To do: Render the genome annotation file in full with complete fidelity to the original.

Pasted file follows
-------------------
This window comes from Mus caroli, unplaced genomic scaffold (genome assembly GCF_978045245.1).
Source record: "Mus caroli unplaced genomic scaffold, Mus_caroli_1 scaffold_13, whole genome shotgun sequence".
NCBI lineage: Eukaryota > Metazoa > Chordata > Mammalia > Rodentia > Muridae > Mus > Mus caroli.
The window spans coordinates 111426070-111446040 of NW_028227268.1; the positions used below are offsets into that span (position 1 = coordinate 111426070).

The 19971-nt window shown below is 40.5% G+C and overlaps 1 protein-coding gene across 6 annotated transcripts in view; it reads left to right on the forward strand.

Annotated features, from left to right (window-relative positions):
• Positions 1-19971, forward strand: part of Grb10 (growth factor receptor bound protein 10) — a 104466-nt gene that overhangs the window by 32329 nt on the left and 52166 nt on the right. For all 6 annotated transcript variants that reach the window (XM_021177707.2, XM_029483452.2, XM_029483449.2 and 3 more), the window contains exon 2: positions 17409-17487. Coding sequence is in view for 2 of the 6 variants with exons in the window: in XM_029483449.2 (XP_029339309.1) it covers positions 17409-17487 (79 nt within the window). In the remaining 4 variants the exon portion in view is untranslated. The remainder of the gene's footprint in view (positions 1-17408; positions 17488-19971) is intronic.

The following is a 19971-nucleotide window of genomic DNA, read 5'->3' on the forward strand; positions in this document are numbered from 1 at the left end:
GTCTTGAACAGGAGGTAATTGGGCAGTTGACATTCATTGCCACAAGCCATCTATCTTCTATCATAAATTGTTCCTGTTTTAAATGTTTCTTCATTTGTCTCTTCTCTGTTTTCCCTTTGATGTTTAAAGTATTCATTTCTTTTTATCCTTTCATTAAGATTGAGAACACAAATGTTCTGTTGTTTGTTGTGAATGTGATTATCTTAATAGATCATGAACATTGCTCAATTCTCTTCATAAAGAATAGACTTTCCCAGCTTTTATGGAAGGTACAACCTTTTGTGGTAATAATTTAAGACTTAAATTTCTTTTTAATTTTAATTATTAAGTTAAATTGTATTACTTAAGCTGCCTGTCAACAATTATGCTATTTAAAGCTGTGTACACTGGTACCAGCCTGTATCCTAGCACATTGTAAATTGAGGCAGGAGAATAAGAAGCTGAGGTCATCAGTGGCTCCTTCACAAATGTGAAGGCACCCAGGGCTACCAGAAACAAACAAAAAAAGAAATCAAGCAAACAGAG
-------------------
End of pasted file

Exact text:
This window comes from Mus caroli, unplaced genomic scaffold (genome assembly GCF_978045245.1).
Source record: "Mus caroli unplaced genomic scaffold, Mus_caroli_1 scaffold_13, whole genome shotgun sequence".
NCBI lineage: Eukaryota > Metazoa > Chordata > Mammalia > Rodentia > Muridae > Mus > Mus caroli.
The window spans coordinates 111426070-111446040 of NW_028227268.1; the positions used below are offsets into that span (position 1 = coordinate 111426070).

The 19971-nt window shown below is 40.5% G+C and overlaps 1 protein-coding gene across 6 annotated transcripts in view; it reads left to right on the forward strand.

Annotated features, from left to right (window-relative positions):
• Positions 1-19971, forward strand: part of Grb10 (growth factor receptor bound protein 10) — a 104466-nt gene that overhangs the window by 32329 nt on the left and 52166 nt on the right. For all 6 annotated transcript variants that reach the window (XM_021177707.2, XM_029483452.2, XM_029483449.2 and 3 more), the window contains exon 2: positions 17409-17487. Coding sequence is in view for 2 of the 6 variants with exons in the window: in XM_029483449.2 (XP_029339309.1) it covers positions 17409-17487 (79 nt within the window). In the remaining 4 variants the exon portion in view is untranslated. The remainder of the gene's footprint in view (positions 1-17408; positions 17488-19971) is intronic.

The following is a 19971-nucleotide window of genomic DNA, read 5'->3' on the forward strand; positions in this document are numbered from 1 at the left end:
GTCTTGAACAGGAGGTAATTGGGCAGTTGACATTCATTGCCACAAGCCATCTATCTTCTATCATAAATTGTTCCTGTTTTAAATGTTTCTTCATTTGTCTCTTCTCTGTTTTCCCTTTGATGTTTAAAGTATTCATTTCTTTTTATCCTTTCATTAAGATTGAGAACACAAATGTTCTGTTGTTTGTTGTGAATGTGATTATCTTAATAGATCATGAACATTGCTCAATTCTCTTCATAAAGAATAGACTTTCCCAGCTTTTATGGAAGGTACAACCTTTTGTGGTAATAATTTAAGACTTAAATTTCTTTTTAATTTTAATTATTAAGTTAAATTGTATTACTTAAGCTGCCTGTCAACAATTATGCTATTTAAAGCTGTGTACACTGGTACCAGCCTGTATCCTAGCACATTGTAAATTGAGGCAGGAGAATAAGAAGCTGAGGTCATCAGTGGCTCCTTCACAAATGTGAAGGCACCCAGGGCTACCAGAAACAAACAAAAAAAGAAATCAAGCAAACAGAG